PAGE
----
He attended for two years on a fairly regular basis, until hereditary peers lost their seats. "There's no question that the old system was unfair. I mean, why should you be born to this? But now it's all just sheer cronyism. The prime minister can put in whoever he wants and bus them in to vote. The upper house should be an elected body, it's that simple

 

Source http://www.guardian.co.uk/film/2004/jan/10/features.weekend

 

Jamie Lee Curtis did as his wife in 1998 as well

 

http://news.bbc.co.uk/onthisday/hi/dates/s...000/4007601.stm

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I thought this would be terrible, but it was absolutely great.

 

This bit in particular

Just as the noble Lord was speaking, I was looking at the noble Lord, Lord Foulkes, and thinking what a perfect hostage he would make in the circumstances
made me chuckle as I sat reading this on the toilet
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I don't.

 

People being elected doesn't make them any less prone to influence or corruption; indeed it makes them MORE corruptible as they're constantly trying to seek re-election. One of the problems with the Commons is it runs in 5 year cycles, and quite frankly a lot of things take a lot longer than that to do. The Lords is a body that tends to consider the long-term effects of legislation rather than whether it'll spike the ratings before the next election.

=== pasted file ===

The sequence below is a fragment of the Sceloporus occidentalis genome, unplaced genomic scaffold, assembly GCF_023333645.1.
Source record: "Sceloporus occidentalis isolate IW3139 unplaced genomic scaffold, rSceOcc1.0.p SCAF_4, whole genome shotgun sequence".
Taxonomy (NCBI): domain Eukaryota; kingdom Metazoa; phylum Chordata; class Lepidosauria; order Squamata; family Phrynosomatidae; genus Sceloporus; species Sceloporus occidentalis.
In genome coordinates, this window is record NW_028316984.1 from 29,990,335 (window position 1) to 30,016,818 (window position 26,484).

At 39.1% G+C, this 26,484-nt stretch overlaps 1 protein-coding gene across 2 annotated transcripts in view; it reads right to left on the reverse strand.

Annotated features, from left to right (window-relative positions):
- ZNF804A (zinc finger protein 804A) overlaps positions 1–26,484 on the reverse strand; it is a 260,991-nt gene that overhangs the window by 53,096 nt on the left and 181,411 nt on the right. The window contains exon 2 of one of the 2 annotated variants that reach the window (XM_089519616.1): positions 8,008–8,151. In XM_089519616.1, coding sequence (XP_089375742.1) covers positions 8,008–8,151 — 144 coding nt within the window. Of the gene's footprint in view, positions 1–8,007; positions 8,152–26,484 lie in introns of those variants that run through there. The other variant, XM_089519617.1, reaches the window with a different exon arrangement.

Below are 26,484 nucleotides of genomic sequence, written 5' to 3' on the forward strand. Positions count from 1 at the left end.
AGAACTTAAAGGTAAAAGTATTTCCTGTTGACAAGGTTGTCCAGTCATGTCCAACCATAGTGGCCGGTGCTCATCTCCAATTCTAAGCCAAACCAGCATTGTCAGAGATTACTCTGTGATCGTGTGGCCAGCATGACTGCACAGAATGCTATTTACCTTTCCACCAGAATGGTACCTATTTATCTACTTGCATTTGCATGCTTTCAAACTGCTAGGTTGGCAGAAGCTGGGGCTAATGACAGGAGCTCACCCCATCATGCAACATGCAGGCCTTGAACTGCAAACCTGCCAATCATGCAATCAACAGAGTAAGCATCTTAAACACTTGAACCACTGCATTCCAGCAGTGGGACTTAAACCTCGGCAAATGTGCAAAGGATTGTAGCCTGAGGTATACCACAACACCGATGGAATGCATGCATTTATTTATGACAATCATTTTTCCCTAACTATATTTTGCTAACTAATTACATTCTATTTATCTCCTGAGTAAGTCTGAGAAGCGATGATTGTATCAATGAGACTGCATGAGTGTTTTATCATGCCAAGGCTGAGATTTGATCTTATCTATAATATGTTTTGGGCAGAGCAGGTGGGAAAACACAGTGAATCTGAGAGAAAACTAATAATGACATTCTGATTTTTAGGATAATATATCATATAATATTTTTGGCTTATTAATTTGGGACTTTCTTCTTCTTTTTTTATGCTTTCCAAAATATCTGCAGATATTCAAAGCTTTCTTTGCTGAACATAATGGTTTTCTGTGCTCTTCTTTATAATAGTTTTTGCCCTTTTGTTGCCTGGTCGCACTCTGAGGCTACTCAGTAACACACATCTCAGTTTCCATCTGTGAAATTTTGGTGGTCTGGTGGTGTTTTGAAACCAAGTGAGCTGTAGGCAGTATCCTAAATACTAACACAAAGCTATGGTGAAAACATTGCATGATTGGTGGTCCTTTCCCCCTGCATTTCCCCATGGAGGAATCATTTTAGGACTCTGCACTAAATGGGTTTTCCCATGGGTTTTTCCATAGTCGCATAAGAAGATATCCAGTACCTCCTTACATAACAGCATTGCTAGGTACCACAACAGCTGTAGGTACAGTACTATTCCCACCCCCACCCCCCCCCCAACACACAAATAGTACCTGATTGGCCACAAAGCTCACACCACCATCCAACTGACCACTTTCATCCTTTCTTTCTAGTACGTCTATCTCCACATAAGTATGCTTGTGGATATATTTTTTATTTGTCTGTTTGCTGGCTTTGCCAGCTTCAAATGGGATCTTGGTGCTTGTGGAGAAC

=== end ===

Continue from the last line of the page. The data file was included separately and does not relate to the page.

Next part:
I like the fact that a bunch of old, very clever men who never have to fight an election or be popular get to give legislation the once-over, and reject it if it

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For a look at the chaos of a double-elected parliamentary system, just look at the US, where one House has effectively crippled both the other House AND the President for years on end, just for political expediency.

US politics is quite a different beast to the rest of the world so I'd be wary of using Capotil Hill as an example - the upper houses in many other countries, especially where they have significant powers that the House of Lords doesn't, can provide good checks and balances to the powers in the lower house. Australia and Germany are two that spring to mind. Westminster is effectively unicameral as the House of Lords has no real powers (just look at the charade over the recent Welfare bill) other than to delay legislation so isn't much better than a talking shop. And there is no evidence that unicameral bodies of legislation are inherently better e.g. look at the craic in Hungary with a unicameral system where the dominance of the current government is enough to make constitutional changes at will.